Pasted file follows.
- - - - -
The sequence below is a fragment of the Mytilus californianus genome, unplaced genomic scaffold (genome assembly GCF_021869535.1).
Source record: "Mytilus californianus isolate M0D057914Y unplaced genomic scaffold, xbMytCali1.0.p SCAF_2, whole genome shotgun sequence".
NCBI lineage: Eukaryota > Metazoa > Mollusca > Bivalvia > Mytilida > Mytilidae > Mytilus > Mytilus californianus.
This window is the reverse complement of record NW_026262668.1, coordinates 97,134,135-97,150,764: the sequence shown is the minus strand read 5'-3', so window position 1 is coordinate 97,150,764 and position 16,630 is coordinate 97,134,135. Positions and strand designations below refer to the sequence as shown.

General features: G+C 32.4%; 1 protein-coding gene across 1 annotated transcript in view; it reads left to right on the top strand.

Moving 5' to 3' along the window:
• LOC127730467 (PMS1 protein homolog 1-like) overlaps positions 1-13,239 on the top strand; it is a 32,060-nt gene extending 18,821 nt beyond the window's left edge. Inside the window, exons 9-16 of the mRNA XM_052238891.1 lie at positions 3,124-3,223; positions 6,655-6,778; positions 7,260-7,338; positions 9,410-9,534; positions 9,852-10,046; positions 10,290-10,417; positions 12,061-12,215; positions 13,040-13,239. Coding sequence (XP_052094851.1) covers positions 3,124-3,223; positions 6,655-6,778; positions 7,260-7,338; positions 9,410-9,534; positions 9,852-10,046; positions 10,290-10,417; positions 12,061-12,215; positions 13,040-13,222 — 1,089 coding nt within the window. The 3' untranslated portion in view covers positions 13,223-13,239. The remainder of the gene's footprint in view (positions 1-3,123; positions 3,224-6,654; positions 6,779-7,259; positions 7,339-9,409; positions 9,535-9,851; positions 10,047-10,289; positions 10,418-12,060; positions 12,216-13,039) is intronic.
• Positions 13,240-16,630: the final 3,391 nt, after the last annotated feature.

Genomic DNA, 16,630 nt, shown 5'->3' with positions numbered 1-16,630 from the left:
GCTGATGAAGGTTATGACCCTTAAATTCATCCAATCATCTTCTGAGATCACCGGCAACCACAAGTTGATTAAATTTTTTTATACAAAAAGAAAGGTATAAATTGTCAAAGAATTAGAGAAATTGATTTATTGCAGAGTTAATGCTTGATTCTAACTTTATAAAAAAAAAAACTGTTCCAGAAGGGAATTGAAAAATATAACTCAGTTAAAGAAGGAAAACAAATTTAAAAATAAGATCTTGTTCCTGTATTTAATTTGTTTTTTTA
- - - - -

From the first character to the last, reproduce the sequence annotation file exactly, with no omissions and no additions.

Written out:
The sequence below is a fragment of the Mytilus californianus genome, unplaced genomic scaffold (genome assembly GCF_021869535.1).
Source record: "Mytilus californianus isolate M0D057914Y unplaced genomic scaffold, xbMytCali1.0.p SCAF_2, whole genome shotgun sequence".
NCBI lineage: Eukaryota > Metazoa > Mollusca > Bivalvia > Mytilida > Mytilidae > Mytilus > Mytilus californianus.
This window is the reverse complement of record NW_026262668.1, coordinates 97,134,135-97,150,764: the sequence shown is the minus strand read 5'-3', so window position 1 is coordinate 97,150,764 and position 16,630 is coordinate 97,134,135. Positions and strand designations below refer to the sequence as shown.

General features: G+C 32.4%; 1 protein-coding gene across 1 annotated transcript in view; it reads left to right on the top strand.

Moving 5' to 3' along the window:
• LOC127730467 (PMS1 protein homolog 1-like) overlaps positions 1-13,239 on the top strand; it is a 32,060-nt gene extending 18,821 nt beyond the window's left edge. Inside the window, exons 9-16 of the mRNA XM_052238891.1 lie at positions 3,124-3,223; positions 6,655-6,778; positions 7,260-7,338; positions 9,410-9,534; positions 9,852-10,046; positions 10,290-10,417; positions 12,061-12,215; positions 13,040-13,239. Coding sequence (XP_052094851.1) covers positions 3,124-3,223; positions 6,655-6,778; positions 7,260-7,338; positions 9,410-9,534; positions 9,852-10,046; positions 10,290-10,417; positions 12,061-12,215; positions 13,040-13,222 — 1,089 coding nt within the window. The 3' untranslated portion in view covers positions 13,223-13,239. The remainder of the gene's footprint in view (positions 1-3,123; positions 3,224-6,654; positions 6,779-7,259; positions 7,339-9,409; positions 9,535-9,851; positions 10,047-10,289; positions 10,418-12,060; positions 12,216-13,039) is intronic.
• Positions 13,240-16,630: the final 3,391 nt, after the last annotated feature.

Genomic DNA, 16,630 nt, shown 5'->3' with positions numbered 1-16,630 from the left:
GCTGATGAAGGTTATGACCCTTAAATTCATCCAATCATCTTCTGAGATCACCGGCAACCACAAGTTGATTAAATTTTTTTATACAAAAAGAAAGGTATAAATTGTCAAAGAATTAGAGAAATTGATTTATTGCAGAGTTAATGCTTGATTCTAACTTTATAAAAAAAAAAACTGTTCCAGAAGGGAATTGAAAAATATAACTCAGTTAAAGAAGGAAAACAAATTTAAAAATAAGATCTTGTTCCTGTATTTAATTTGTTTTTTTA